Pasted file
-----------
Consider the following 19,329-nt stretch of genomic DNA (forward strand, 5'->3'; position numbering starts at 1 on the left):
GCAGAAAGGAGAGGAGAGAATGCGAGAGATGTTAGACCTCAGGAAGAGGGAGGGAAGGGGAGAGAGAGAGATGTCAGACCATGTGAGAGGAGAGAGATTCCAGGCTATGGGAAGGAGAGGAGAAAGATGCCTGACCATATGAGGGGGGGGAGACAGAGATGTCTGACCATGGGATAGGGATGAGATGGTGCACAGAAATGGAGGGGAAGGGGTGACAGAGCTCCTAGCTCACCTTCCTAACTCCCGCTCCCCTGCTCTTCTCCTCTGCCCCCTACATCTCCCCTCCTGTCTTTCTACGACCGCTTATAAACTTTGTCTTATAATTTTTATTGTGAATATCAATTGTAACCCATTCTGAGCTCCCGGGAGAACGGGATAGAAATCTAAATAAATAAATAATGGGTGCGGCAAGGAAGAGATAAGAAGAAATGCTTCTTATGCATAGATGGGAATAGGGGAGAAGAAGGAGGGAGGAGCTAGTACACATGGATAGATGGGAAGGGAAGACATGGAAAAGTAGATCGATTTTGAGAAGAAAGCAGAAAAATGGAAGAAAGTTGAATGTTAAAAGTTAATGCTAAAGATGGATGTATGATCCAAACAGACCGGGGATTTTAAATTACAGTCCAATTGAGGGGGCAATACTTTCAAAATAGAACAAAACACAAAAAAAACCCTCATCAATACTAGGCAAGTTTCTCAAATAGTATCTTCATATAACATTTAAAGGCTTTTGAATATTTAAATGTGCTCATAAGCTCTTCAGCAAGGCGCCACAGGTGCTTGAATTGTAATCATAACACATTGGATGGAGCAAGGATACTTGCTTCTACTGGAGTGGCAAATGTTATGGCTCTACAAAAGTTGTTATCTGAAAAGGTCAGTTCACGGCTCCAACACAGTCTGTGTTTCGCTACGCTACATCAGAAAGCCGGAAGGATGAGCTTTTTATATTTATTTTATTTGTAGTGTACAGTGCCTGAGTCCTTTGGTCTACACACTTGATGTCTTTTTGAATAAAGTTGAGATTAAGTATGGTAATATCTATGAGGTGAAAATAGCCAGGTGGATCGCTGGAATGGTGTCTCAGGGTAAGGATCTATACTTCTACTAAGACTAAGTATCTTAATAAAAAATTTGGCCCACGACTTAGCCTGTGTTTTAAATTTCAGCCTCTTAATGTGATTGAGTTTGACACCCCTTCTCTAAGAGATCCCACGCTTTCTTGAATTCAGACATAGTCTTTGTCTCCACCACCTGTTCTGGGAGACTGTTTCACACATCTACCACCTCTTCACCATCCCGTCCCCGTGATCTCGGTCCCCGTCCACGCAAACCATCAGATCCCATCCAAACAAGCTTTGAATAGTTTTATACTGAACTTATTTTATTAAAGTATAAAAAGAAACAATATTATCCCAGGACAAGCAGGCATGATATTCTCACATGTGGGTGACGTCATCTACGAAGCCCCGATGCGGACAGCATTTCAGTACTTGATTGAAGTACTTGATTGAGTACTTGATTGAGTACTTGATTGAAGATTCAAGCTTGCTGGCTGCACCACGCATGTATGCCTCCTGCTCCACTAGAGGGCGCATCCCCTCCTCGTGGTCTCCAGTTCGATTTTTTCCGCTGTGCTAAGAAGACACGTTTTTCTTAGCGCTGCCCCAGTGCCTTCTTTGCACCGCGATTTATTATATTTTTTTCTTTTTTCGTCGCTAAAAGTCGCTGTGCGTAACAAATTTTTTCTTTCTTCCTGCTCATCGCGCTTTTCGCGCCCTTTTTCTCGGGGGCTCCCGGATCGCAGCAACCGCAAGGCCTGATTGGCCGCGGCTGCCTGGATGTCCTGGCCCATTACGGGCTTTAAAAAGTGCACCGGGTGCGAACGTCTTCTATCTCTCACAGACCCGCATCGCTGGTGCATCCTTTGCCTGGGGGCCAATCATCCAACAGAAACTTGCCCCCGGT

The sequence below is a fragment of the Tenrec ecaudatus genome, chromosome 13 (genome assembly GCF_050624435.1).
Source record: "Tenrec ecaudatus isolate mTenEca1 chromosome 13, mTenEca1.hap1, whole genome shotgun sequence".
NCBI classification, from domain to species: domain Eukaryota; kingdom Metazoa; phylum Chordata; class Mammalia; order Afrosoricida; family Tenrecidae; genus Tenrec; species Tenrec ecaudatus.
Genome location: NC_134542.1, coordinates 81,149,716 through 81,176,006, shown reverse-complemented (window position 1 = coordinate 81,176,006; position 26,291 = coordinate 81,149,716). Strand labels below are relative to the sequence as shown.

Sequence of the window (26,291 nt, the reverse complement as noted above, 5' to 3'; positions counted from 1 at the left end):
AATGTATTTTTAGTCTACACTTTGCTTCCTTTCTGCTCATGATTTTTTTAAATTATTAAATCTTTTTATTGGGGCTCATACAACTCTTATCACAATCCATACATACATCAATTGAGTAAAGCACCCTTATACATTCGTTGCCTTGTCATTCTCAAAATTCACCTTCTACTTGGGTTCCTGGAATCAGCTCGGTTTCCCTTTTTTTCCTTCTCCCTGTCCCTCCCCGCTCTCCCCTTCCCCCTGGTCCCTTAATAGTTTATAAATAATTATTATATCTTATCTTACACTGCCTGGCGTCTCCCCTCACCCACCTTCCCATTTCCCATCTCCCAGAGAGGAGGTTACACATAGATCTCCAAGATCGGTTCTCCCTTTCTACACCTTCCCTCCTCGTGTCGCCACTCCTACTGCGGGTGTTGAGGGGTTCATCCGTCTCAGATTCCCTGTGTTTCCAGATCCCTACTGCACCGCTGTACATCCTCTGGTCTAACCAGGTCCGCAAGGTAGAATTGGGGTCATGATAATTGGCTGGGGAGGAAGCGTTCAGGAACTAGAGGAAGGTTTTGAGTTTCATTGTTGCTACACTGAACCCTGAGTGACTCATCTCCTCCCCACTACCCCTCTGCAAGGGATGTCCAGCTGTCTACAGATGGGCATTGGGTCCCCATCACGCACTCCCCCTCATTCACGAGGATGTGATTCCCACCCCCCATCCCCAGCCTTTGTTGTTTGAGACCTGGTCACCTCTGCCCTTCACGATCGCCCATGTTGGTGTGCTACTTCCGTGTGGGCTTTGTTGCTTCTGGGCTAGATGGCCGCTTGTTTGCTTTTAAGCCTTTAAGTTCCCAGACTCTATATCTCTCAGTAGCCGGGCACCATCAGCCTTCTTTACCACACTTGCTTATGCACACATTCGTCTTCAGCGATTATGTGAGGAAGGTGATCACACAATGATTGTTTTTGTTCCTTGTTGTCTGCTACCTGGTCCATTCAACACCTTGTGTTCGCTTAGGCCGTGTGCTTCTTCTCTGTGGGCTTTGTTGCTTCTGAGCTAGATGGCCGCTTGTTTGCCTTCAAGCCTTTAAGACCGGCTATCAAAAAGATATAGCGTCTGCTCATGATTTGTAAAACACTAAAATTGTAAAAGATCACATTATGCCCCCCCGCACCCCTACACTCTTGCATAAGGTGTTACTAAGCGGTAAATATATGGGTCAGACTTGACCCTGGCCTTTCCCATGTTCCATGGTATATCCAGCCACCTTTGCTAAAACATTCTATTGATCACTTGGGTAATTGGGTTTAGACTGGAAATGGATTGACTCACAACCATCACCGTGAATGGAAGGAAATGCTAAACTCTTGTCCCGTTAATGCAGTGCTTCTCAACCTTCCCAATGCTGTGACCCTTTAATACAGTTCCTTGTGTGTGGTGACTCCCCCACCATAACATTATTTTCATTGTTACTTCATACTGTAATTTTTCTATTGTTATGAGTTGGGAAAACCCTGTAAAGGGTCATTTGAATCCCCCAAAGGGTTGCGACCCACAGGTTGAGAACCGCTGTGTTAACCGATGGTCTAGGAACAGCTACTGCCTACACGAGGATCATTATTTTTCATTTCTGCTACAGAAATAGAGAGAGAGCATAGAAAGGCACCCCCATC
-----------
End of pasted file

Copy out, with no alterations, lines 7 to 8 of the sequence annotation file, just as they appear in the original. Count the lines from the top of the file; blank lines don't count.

Sequence of the window (26,291 nt, the reverse complement as noted above, 5' to 3'; positions counted from 1 at the left end):
AATGTATTTTTAGTCTACACTTTGCTTCCTTTCTGCTCATGATTTTTTTAAATTATTAAATCTTTTTATTGGGGCTCATACAACTCTTATCACAATCCATACATACATCAATTGAGTAAAGCACCCTTATACATTCGTTGCCTTGTCATTCTCAAAATTCACCTTCTACTTGGGTTCCTGGAATCAGCTCGGTTTCCCTTTTTTTCCTTCTCCCTGTCCCTCCCCGCTCTCCCCTTCCCCCTGGTCCCTTAATAGTTTATAAATAATTATTATATCTTATCTTACACTGCCTGGCGTCTCCCCTCACCCACCTTCCCATTTCCCATCTCCCAGAGAGGAGGTTACACATAGATCTCCAAGATCGGTTCTCCCTTTCTACACCTTCCCTCCTCGTGTCGCCACTCCTACTGCGGGTGTTGAGGGGTTCATCCGTCTCAGATTCCCTGTGTTTCCAGATCCCTACTGCACCGCTGTACATCCTCTGGTCTAACCAGGTCCGCAAGGTAGAATTGGGGTCATGATAATTGGCTGGGGAGGAAGCGTTCAGGAACTAGAGGAAGGTTTTGAGTTTCATTGTTGCTACACTGAACCCTGAGTGACTCATCTCCTCCCCACTACCCCTCTGCAAGGGATGTCCAGCTGTCTACAGATGGGCATTGGGTCCCCATCACGCACTCCCCCTCATTCACGAGGATGTGATTCCCACCCCCCATCCCCAGCCTTTGTTGTTTGAGACCTGGTCACCTCTGCCCTTCACGATCGCCCATGTTGGTGTGCTACTTCCGTGTGGGCTTTGTTGCTTCTGGGCTAGATGGCCGCTTGTTTGCTTTTAAGCCTTTAAGTTCCCAGACTCTATATCTCTCAGTAGCCGGGCACCATCAGCCTTCTTTACCACACTTGCTTATGCACACATTCGTCTTCAGCGATTATGTGAGGAAGGTGATCACACAATGATTGTTTTTGTTCCTTGTTGTCTGCTACCTGGTCCATTCAACACCTTGTGTTCGCTTAGGCCGTGTGCTTCTTCTCTGTGGGCTTTGTTGCTTCTGAGCTAGATGGCCGCTTGTTTGCCTTCAAGCCTTTAAGACCGGCTATCAAAAAGATATAGCGTCTGCTCATGATTTGTAAAACACTAAAATTGTAAAAGATCACATTATGCCCCCCCGCACCCCTACACTCTTGCATAAGGTGTTACTAAGCGGTAAATATATGGGTCAGACTTGACCCTGGCCTTTCCCATGTTCCATGGTATATCCAGCCACCTTTGCTAAAACATTCTATTGATCACTTGGGTAATTGGGTTTAGACTGGAAATGGATTGACTCACAACCATCACCGTGAATGGAAGGAAATGCTAAACTCTTGTCCCGTTAATGCAGTGCTTCTCAACCTTCCCAATGCTGTGACCCTTTAATACAGTTCCTTGTGTGTGGTGACTCCCCCACCATAACATTATTTTCATTGTTACTTCATACTGTAATTTTTCTATTGTTATGAGTTGGGAAAACCCTGTAAAGGGTCATTTGAATCCCCCAAAGGGTTGCGACCCACAGGTTGAGAACCGCTGTGTTAACCGATGGTCTAGGAACAGCTACTGCCTACACGAGGATCATTATTTTTCATTTCTGCTACAGAAATAGAGAGAGAGCATAGAAAGGCACCCCCATC